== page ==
The average person spends 0% of their day wondering why and how Chester County’s borders were established. But that’s why we publish weekly newsletters to educate and entertain. This week’s newsletter will probably do neither. But as the old adage goes, you don’t know what you didn’t know until you know it.
Chester County’s creation story begins all the way back with William Penn. In 1681, King Charles II granted Penn a large piece of land to offset debts he owed Penn’s father. That land would eventually become the states of Pennsylvania and Delaware. To keep things moving, we’ll only touch on the major events and not get into the various land disputes through the years, of which there were many. When William Penn first established the Province of Pennsylvania in 1682, he divided the area into three counties. The BIG 3 were Philadelphia, Chester, and Bucks Counties. Chester County, named after Chester England, originally bordered Philadelphia County to the north, the Delaware River to the east, Delaware/Maryland to the south, and the west wasn’t exactly defined but was approximately the Susquehanna River. For perspective, the original Chester County included present-day Lancaster, Delaware, and parts of Berks Counties.
As more and more people started to migrate west and settlement increased, the need to further divide arose. Lancaster County was formed in 1729. The border followed Octorara Creek, then Pine Creek at Christiana, and continued along a north-northeast trajectory to a point just west of Honey Brook. Fun fact: Chester County’s border makes a hard right on top of the Lanchester Landfill. Besides the smell, it’s a great vista point to view the surrounding land.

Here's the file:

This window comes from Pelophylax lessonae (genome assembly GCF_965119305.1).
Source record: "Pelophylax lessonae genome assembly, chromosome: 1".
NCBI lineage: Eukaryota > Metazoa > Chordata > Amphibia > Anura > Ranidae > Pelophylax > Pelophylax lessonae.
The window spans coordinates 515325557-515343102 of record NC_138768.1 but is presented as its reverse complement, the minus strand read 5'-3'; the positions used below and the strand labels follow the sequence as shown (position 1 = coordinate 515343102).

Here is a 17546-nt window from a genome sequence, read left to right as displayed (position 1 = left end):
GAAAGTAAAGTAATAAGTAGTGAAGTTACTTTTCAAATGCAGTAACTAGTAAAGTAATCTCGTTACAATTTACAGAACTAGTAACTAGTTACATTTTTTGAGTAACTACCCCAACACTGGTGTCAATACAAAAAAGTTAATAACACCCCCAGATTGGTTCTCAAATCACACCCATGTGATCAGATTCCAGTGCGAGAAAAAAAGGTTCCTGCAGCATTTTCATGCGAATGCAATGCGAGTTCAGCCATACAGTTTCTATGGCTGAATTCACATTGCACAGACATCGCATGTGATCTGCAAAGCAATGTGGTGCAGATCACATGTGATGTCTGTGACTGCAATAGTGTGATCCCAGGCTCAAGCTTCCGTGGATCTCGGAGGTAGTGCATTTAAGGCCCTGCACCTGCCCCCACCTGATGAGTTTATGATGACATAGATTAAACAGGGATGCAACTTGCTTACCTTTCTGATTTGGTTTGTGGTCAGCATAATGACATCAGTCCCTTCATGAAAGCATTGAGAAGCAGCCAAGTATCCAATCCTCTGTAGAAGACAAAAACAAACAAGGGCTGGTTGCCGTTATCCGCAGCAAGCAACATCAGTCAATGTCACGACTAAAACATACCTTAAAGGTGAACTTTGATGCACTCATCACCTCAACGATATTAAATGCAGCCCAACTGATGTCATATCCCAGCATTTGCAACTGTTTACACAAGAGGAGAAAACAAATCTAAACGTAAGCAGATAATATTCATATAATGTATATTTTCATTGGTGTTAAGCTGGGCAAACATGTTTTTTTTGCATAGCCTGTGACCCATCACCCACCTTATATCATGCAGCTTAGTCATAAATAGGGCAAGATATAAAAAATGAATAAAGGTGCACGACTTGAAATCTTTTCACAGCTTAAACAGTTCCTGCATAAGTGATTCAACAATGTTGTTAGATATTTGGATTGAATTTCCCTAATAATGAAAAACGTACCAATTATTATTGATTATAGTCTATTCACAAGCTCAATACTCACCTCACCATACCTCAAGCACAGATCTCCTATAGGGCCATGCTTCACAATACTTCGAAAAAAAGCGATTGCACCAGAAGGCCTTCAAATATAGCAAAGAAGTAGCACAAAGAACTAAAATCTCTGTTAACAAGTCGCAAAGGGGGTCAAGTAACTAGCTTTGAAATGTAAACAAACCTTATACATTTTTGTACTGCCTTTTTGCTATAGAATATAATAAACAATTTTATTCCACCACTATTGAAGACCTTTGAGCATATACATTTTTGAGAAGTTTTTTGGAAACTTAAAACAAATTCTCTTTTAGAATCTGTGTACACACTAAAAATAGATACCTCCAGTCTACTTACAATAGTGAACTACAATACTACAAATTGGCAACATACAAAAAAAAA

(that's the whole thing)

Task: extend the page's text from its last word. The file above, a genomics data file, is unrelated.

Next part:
Berks County was formed from the northern section of Chester County in 1752. This line was designated as a relatively straight line from Honey Brook to Pottstown, which ends at the Schuylkill River. Following the Schuylkill River south, we get the border of the original Philadelphia County which would then become Montgomery County in 1784, all the way to Vally Forge.
In 1789, the southeastern portion was divided into Delaware County. This is the reason why the City of Chester is located in Delaware County rather than in Chester County. The county line meanders through the countryside southwest from King of Prussia to Chadds Ford. It then follows the Brandywine River south to the Delaware state line. Luckily, the accent went along to Delaware County as well.
All kidding aside, Chester County is a great place to live, work, and play. We here at Howell are proud to help shape the future of this area.